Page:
Any concerns that Cedric would repeat the infamous sheep imbroglio of 2001 was quickly put to rest as within Arcarsenal, he was already crowdsurfing amongst the unwashed masses. It was just like old times which is to be expected as there hasn’t been any new material released in the past fifteen years. Whilst a lot of music from the turn of the century is borderline (well, let’s be honest, completely) unlistenable, the same thankfully cannot be said of any of At The Drive-In’s admittedly limited body of work. Unfortunately the song Invalid Litter Dept, which details the struggles of those living on the border between Texas and Ciudad Juarez, right in the heart of cartel country is probably more relevant now than it was back then. Whilst before the line between the “law” and “criminals” was kind of clear cut, it has reached a Syrian War level of complexity with cartels, vigilantes, police and army all fighting and creating plenty of collateral damage along the way. The whispered line of “dancing on the corpses ashes” provides a degree of solemnity before the song embarks on its final angst filled cry. I honestly don’t know what all the fuss is about however; as you know what would fix that up? A giant wall. A giant wall would fix that right up. Oh that’s right, there already is one and the cartels have been digging underneath it since at least 1990. Whoopsies. But a second one would totally do the trick…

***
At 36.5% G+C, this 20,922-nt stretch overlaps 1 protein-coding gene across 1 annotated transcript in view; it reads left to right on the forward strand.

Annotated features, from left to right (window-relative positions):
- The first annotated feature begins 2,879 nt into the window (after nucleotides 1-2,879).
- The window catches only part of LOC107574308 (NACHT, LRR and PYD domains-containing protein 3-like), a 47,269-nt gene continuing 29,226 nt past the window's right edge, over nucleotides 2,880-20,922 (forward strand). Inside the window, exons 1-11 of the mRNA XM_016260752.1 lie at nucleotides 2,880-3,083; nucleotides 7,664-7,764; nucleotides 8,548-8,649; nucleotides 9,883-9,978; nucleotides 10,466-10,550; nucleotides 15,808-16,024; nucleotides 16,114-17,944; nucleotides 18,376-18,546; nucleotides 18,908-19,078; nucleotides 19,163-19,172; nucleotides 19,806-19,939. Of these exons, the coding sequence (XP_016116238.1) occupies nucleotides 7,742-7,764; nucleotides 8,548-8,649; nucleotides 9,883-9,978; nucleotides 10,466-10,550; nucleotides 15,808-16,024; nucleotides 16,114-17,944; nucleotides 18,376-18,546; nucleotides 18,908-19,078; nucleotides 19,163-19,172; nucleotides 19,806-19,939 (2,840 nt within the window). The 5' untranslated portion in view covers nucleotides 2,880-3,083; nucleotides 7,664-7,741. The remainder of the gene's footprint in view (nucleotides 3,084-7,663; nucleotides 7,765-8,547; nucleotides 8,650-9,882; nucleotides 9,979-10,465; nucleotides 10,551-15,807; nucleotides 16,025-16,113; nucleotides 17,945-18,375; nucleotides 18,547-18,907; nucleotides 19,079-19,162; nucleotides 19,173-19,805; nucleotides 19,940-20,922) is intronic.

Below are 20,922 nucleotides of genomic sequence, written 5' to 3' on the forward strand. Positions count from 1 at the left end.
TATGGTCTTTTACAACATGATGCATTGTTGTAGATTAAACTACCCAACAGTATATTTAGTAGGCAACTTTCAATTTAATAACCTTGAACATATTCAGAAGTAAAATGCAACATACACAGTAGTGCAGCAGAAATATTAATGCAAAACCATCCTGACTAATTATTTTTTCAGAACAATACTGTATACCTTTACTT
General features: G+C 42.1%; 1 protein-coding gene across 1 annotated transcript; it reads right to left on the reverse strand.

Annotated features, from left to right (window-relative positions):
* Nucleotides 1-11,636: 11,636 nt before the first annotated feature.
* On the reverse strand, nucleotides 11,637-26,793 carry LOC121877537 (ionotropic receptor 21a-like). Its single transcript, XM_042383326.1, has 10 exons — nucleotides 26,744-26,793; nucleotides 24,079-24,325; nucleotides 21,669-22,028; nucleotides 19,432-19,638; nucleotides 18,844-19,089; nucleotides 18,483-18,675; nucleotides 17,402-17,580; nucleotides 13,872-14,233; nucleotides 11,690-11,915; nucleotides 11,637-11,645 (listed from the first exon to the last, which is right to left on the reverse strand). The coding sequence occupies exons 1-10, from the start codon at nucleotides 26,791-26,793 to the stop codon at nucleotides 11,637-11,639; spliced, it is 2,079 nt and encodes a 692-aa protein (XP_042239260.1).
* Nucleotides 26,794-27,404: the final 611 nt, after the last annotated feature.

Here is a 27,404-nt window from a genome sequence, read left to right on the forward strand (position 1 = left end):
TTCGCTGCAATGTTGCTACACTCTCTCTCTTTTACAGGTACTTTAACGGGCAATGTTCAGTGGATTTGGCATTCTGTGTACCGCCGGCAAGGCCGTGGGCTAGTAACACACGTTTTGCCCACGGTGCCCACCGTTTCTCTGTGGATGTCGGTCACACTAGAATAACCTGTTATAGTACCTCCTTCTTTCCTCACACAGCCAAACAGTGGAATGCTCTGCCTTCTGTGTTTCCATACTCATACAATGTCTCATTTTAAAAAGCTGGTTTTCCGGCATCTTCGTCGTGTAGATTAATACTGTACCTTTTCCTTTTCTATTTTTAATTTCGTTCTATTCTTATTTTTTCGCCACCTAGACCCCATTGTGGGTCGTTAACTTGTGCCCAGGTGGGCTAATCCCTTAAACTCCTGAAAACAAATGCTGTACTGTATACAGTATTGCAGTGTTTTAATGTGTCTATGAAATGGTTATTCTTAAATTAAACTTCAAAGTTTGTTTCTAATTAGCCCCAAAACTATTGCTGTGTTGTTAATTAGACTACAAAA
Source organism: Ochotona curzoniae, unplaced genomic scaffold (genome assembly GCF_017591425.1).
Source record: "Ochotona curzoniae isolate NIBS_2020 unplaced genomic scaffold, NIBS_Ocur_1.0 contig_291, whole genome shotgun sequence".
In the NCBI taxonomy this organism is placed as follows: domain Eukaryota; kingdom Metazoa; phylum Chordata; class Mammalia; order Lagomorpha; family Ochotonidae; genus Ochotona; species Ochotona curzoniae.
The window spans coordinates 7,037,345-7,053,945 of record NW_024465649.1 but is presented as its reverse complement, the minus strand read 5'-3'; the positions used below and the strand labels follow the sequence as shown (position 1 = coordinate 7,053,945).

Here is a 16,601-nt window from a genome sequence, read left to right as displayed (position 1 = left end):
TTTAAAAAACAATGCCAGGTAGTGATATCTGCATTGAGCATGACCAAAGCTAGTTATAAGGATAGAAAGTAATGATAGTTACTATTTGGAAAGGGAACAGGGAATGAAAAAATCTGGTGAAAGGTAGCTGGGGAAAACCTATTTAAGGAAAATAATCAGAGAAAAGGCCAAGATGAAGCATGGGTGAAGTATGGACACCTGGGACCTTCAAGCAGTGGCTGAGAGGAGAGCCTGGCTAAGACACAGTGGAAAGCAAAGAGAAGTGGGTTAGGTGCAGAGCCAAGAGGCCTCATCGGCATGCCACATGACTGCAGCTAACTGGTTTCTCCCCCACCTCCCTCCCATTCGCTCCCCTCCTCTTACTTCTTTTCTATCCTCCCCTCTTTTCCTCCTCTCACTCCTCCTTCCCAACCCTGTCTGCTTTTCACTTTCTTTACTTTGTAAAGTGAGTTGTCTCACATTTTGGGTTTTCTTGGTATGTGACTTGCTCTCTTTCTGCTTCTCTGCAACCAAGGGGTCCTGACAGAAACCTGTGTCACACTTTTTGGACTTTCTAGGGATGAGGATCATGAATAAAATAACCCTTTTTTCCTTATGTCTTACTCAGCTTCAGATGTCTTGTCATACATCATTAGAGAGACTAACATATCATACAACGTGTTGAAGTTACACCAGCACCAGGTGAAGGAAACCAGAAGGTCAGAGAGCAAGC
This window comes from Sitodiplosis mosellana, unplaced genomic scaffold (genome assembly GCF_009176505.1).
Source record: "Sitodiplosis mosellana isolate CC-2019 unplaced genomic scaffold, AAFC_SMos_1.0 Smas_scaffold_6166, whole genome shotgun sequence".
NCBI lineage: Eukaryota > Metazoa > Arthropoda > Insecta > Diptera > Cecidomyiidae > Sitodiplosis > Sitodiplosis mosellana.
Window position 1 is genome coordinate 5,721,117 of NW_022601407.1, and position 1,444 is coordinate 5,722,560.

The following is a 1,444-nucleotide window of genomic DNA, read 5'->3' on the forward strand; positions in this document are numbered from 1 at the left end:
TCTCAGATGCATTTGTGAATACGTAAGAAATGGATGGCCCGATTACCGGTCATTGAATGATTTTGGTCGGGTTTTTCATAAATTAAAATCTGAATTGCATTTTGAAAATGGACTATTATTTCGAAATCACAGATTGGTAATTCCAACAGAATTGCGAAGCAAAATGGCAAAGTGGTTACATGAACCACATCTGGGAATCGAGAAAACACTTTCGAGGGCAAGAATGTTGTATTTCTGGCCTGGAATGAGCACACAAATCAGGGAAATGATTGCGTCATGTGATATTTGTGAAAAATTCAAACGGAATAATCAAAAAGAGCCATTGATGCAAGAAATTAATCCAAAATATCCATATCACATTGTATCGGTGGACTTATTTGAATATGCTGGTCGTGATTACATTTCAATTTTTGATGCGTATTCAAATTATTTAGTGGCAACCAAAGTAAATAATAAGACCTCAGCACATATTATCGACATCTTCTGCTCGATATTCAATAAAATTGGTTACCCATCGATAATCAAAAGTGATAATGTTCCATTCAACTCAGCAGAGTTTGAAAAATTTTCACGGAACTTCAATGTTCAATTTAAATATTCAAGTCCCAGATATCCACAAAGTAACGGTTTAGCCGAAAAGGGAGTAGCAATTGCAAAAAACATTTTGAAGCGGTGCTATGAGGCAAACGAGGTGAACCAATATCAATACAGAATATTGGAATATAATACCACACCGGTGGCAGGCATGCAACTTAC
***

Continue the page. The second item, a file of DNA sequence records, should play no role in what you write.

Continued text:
Whilst the majority of material came from Relationship of Command, 300MHz and 198d from Vaya and Pickpocket from In/Casino/Out were warmly received and saved this set from being a simple classic album tour. The change of pace and volume of 198d actually provided a welcome respite (well as welcome as a song about a mass grave site in Lebanon can be), as standing directly in front of the Forum’s undoubtedly excellent and rather powerful speaker stack did not prove to the judicious choice it originally appeared to be. It did however solve the mystery as to why no one was standing there previously.

Regardless of where you were standing, there was nowhere in the Forum that was safe from the awesome power of the track One Armed Scissor. Whilst they slowly gained popularity through the late nineties with several excellent EP’s, it was this track that put them firmly in the consciousness of the general public. Listening to it then and even now, you can easily understand why. It is a disjointed masterpiece that could only come from the mind of Cedric Bixler Zavala. If ever there was an event that was designed to test the structural integrity of The Forum and its resistance to harmonic resonance, then this was it. Having 2,000 people call out and “I write to remember” and bouncing in unison is quite a sight to behold indeed.

Some bands understandably mellow with age. Whilst Cedric’s vocals aren’t quite as strong as they once were thanks to the exertions of The Mars Volta era, they still put many a front man to shame. The sheer unhinged energy that he brings to the performance simply cannot be matched. Now that the rest of the band seems to be on the same page, for once the future looks bright for At The Drive-In. The closing promise of coming back with new material soon was greeted with as warm a response as anything that was played throughout the night. The only hope that it isn’t too soon as the recovery time from temporary deafness is not what it once was… at least it wasn’t as loud as Dinosaur Jr.